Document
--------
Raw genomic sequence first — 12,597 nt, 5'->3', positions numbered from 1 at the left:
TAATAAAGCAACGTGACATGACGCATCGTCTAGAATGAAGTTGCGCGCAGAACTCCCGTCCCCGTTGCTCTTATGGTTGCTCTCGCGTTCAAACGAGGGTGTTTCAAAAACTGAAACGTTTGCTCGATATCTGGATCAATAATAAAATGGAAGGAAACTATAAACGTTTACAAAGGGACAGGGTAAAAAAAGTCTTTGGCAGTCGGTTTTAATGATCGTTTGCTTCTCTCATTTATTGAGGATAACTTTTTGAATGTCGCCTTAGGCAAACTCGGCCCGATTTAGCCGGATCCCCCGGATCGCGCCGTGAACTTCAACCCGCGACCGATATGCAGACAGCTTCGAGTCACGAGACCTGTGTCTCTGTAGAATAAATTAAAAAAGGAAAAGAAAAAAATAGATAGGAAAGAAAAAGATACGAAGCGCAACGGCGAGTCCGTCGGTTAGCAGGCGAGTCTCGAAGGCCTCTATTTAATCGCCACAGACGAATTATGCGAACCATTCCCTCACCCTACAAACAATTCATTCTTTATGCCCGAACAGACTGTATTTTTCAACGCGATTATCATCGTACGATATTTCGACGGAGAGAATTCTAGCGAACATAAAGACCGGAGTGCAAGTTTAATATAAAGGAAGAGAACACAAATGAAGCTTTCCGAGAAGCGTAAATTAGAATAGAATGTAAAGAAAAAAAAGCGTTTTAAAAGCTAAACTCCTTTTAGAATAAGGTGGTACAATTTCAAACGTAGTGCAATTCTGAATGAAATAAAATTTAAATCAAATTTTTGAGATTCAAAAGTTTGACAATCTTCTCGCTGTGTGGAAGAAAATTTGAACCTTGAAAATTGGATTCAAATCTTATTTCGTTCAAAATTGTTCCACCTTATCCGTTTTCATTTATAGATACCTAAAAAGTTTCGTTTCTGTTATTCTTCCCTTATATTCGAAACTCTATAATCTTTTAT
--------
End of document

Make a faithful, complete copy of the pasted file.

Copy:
Raw genomic sequence first — 12,597 nt, 5'->3', positions numbered from 1 at the left:
TAATAAAGCAACGTGACATGACGCATCGTCTAGAATGAAGTTGCGCGCAGAACTCCCGTCCCCGTTGCTCTTATGGTTGCTCTCGCGTTCAAACGAGGGTGTTTCAAAAACTGAAACGTTTGCTCGATATCTGGATCAATAATAAAATGGAAGGAAACTATAAACGTTTACAAAGGGACAGGGTAAAAAAAGTCTTTGGCAGTCGGTTTTAATGATCGTTTGCTTCTCTCATTTATTGAGGATAACTTTTTGAATGTCGCCTTAGGCAAACTCGGCCCGATTTAGCCGGATCCCCCGGATCGCGCCGTGAACTTCAACCCGCGACCGATATGCAGACAGCTTCGAGTCACGAGACCTGTGTCTCTGTAGAATAAATTAAAAAAGGAAAAGAAAAAAATAGATAGGAAAGAAAAAGATACGAAGCGCAACGGCGAGTCCGTCGGTTAGCAGGCGAGTCTCGAAGGCCTCTATTTAATCGCCACAGACGAATTATGCGAACCATTCCCTCACCCTACAAACAATTCATTCTTTATGCCCGAACAGACTGTATTTTTCAACGCGATTATCATCGTACGATATTTCGACGGAGAGAATTCTAGCGAACATAAAGACCGGAGTGCAAGTTTAATATAAAGGAAGAGAACACAAATGAAGCTTTCCGAGAAGCGTAAATTAGAATAGAATGTAAAGAAAAAAAAGCGTTTTAAAAGCTAAACTCCTTTTAGAATAAGGTGGTACAATTTCAAACGTAGTGCAATTCTGAATGAAATAAAATTTAAATCAAATTTTTGAGATTCAAAAGTTTGACAATCTTCTCGCTGTGTGGAAGAAAATTTGAACCTTGAAAATTGGATTCAAATCTTATTTCGTTCAAAATTGTTCCACCTTATCCGTTTTCATTTATAGATACCTAAAAAGTTTCGTTTCTGTTATTCTTCCCTTATATTCGAAACTCTATAATCTTTTAT